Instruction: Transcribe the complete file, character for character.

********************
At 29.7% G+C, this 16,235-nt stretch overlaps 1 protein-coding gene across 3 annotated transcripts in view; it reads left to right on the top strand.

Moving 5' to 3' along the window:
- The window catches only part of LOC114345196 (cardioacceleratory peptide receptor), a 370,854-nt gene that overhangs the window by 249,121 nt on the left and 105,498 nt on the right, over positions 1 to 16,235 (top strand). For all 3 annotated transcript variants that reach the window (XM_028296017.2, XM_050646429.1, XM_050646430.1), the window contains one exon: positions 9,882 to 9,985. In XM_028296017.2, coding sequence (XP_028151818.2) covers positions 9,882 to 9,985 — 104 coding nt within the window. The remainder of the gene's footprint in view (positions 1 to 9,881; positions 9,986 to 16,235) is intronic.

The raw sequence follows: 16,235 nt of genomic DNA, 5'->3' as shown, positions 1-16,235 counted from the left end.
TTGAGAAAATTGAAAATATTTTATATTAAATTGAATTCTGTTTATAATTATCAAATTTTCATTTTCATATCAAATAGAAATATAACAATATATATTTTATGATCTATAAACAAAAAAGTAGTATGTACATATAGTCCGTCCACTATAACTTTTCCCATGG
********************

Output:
At 29.7% G+C, this 16,235-nt stretch overlaps 1 protein-coding gene across 3 annotated transcripts in view; it reads left to right on the top strand.

Moving 5' to 3' along the window:
- The window catches only part of LOC114345196 (cardioacceleratory peptide receptor), a 370,854-nt gene that overhangs the window by 249,121 nt on the left and 105,498 nt on the right, over positions 1 to 16,235 (top strand). For all 3 annotated transcript variants that reach the window (XM_028296017.2, XM_050646429.1, XM_050646430.1), the window contains one exon: positions 9,882 to 9,985. In XM_028296017.2, coding sequence (XP_028151818.2) covers positions 9,882 to 9,985 — 104 coding nt within the window. The remainder of the gene's footprint in view (positions 1 to 9,881; positions 9,986 to 16,235) is intronic.

The raw sequence follows: 16,235 nt of genomic DNA, 5'->3' as shown, positions 1-16,235 counted from the left end.
TTGAGAAAATTGAAAATATTTTATATTAAATTGAATTCTGTTTATAATTATCAAATTTTCATTTTCATATCAAATAGAAATATAACAATATATATTTTATGATCTATAAACAAAAAAGTAGTATGTACATATAGTCCGTCCACTATAACTTTTCCCATGG